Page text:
Thanks, again for the tips. I just hope he can maintain his independence for at least another year or so. We are the only immediate family support for him. My parents are older, and one of them is no longer driving. I have siblings who can help there.

By susger8 On 2009.06.21 18:41
Maggie, you should be aware that PD, and also PD meds, can cause a person to do things you would never expect. In particular, the dopamine agonists Mirapex and Requip sometimes cause obsessive behavior. Gambling, porn and excessive spending are common. A person can fritter away hundreds of thousands of dollars before anyone realizes it. You will want to keep an eye on his finances.

In my dad's case, he didn't get into any dangerous stuff, but he was not paying his bills, and he forgot to pay his quarterly estimated taxes for a whole year. That's when I started to take over his finances. Otherwise I think he would have had some of his utilities shut off for nonpayment.

I don't want to sound too negative, but it's smart to be alert. Even a person like my dad, who was always ultra-competent at everything, can reach a point of not being able to handle everyday things.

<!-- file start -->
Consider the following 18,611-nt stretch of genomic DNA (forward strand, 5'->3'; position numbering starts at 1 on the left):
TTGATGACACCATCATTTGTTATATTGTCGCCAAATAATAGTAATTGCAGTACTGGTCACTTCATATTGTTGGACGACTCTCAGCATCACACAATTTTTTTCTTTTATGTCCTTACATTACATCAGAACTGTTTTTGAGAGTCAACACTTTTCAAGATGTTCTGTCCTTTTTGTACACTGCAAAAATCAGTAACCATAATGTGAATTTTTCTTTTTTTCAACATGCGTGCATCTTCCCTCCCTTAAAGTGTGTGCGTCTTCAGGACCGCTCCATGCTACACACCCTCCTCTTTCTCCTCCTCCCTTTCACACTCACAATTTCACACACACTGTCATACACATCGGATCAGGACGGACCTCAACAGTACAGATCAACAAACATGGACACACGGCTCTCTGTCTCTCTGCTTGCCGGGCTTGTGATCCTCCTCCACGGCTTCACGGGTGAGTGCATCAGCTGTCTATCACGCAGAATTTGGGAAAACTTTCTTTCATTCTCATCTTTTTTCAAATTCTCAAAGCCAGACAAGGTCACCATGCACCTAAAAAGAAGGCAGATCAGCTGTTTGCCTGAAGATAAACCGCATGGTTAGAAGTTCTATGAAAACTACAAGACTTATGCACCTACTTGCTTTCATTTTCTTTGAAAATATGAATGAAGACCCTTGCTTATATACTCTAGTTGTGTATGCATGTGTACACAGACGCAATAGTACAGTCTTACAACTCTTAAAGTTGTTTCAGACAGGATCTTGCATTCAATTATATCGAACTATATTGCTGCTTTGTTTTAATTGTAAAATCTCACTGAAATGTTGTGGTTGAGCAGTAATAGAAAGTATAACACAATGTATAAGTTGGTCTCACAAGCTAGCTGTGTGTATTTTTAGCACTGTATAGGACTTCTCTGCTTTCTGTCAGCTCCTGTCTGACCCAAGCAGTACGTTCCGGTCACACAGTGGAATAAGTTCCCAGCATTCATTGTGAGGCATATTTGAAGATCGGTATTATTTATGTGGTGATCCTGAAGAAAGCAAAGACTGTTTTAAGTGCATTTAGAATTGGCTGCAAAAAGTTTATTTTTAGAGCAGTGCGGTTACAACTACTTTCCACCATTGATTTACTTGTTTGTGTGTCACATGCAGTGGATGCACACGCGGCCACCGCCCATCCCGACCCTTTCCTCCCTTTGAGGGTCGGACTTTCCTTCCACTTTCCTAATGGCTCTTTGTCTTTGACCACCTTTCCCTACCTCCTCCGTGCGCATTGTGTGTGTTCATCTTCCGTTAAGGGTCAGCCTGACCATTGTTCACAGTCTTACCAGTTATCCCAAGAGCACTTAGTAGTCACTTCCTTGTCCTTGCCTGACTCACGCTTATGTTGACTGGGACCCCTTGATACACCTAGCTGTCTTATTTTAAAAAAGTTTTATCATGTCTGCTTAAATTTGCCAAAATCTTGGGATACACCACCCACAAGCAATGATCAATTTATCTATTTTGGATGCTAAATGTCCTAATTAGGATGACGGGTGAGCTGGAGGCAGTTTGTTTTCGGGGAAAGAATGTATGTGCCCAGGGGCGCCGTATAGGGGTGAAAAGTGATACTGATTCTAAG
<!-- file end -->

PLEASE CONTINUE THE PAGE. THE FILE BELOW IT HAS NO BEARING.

By WitsEnd On 2009.06.22 13:47
The one advice I would give is that each day can be a new day. When dementia first starts it's not like an on/off switch that gets thrown. It's more like the electricity starts browning out here and there. You won't notice it unless you are looking closely at the right time.

I first noticed dad acting strangely at the hospital when mom had her stroke. I noticed he looked a little panicked when he was looking all over and didn't realize I was still standing right next to him. I thought that was odd, but chalked it up to stress about mom.

It wasn't until he had an episode of hallucinations/dementia where he thought the floor tiles were moving, somebody was breaking into his truck, he didn't recognize his own reflection in mirrored closet doors and said a man was trapped in a sliding glass door that I realized what was happening. The next day he was fine and could carry on a conversation as though nothing happened.